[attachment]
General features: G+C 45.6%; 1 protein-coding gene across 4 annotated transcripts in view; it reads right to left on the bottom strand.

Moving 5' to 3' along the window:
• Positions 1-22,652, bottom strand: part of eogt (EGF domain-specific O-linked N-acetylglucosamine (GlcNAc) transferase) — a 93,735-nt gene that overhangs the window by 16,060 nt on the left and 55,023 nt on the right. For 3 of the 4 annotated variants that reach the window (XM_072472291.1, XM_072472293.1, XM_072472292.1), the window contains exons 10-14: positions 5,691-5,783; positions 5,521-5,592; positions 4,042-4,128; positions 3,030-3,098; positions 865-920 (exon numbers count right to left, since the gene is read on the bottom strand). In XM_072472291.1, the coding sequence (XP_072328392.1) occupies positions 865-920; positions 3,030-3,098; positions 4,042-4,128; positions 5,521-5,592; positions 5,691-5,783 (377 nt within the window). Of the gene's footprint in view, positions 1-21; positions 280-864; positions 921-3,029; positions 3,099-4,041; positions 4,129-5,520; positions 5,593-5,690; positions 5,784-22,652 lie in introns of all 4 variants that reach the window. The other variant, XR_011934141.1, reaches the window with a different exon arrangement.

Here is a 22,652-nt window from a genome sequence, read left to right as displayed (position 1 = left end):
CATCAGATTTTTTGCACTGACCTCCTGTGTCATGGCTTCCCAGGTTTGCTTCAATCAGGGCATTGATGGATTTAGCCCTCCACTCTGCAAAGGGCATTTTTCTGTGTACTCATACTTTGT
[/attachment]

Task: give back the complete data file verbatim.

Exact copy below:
General features: G+C 45.6%; 1 protein-coding gene across 4 annotated transcripts in view; it reads right to left on the bottom strand.

Moving 5' to 3' along the window:
• Positions 1-22,652, bottom strand: part of eogt (EGF domain-specific O-linked N-acetylglucosamine (GlcNAc) transferase) — a 93,735-nt gene that overhangs the window by 16,060 nt on the left and 55,023 nt on the right. For 3 of the 4 annotated variants that reach the window (XM_072472291.1, XM_072472293.1, XM_072472292.1), the window contains exons 10-14: positions 5,691-5,783; positions 5,521-5,592; positions 4,042-4,128; positions 3,030-3,098; positions 865-920 (exon numbers count right to left, since the gene is read on the bottom strand). In XM_072472291.1, the coding sequence (XP_072328392.1) occupies positions 865-920; positions 3,030-3,098; positions 4,042-4,128; positions 5,521-5,592; positions 5,691-5,783 (377 nt within the window). Of the gene's footprint in view, positions 1-21; positions 280-864; positions 921-3,029; positions 3,099-4,041; positions 4,129-5,520; positions 5,593-5,690; positions 5,784-22,652 lie in introns of all 4 variants that reach the window. The other variant, XR_011934141.1, reaches the window with a different exon arrangement.

Here is a 22,652-nt window from a genome sequence, read left to right as displayed (position 1 = left end):
CATCAGATTTTTTGCACTGACCTCCTGTGTCATGGCTTCCCAGGTTTGCTTCAATCAGGGCATTGATGGATTTAGCCCTCCACTCTGCAAAGGGCATTTTTCTGTGTACTCATACTTTGT